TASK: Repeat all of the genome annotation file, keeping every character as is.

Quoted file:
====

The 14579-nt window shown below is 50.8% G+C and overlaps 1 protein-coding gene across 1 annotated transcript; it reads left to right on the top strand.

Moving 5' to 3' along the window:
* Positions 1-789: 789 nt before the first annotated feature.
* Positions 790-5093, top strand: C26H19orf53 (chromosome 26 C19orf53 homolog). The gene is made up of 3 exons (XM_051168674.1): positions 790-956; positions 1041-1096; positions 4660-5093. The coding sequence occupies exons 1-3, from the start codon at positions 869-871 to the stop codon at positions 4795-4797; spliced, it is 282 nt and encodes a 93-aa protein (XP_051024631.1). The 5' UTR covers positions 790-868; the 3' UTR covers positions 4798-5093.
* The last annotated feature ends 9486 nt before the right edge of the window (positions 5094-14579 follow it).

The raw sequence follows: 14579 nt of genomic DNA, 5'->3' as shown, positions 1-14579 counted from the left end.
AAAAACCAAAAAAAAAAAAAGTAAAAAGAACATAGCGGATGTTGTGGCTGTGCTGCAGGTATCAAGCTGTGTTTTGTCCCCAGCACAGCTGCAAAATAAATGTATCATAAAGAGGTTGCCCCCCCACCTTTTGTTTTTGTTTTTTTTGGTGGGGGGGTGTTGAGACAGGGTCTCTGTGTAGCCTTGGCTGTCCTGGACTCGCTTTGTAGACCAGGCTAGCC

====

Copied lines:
The 14579-nt window shown below is 50.8% G+C and overlaps 1 protein-coding gene across 1 annotated transcript; it reads left to right on the top strand.

Moving 5' to 3' along the window:
* Positions 1-789: 789 nt before the first annotated feature.
* Positions 790-5093, top strand: C26H19orf53 (chromosome 26 C19orf53 homolog). The gene is made up of 3 exons (XM_051168674.1): positions 790-956; positions 1041-1096; positions 4660-5093. The coding sequence occupies exons 1-3, from the start codon at positions 869-871 to the stop codon at positions 4795-4797; spliced, it is 282 nt and encodes a 93-aa protein (XP_051024631.1). The 5' UTR covers positions 790-868; the 3' UTR covers positions 4798-5093.
* The last annotated feature ends 9486 nt before the right edge of the window (positions 5094-14579 follow it).

The raw sequence follows: 14579 nt of genomic DNA, 5'->3' as shown, positions 1-14579 counted from the left end.
AAAAACCAAAAAAAAAAAAAGTAAAAAGAACATAGCGGATGTTGTGGCTGTGCTGCAGGTATCAAGCTGTGTTTTGTCCCCAGCACAGCTGCAAAATAAATGTATCATAAAGAGGTTGCCCCCCCACCTTTTGTTTTTGTTTTTTTTGGTGGGGGGGTGTTGAGACAGGGTCTCTGTGTAGCCTTGGCTGTCCTGGACTCGCTTTGTAGACCAGGCTAGCC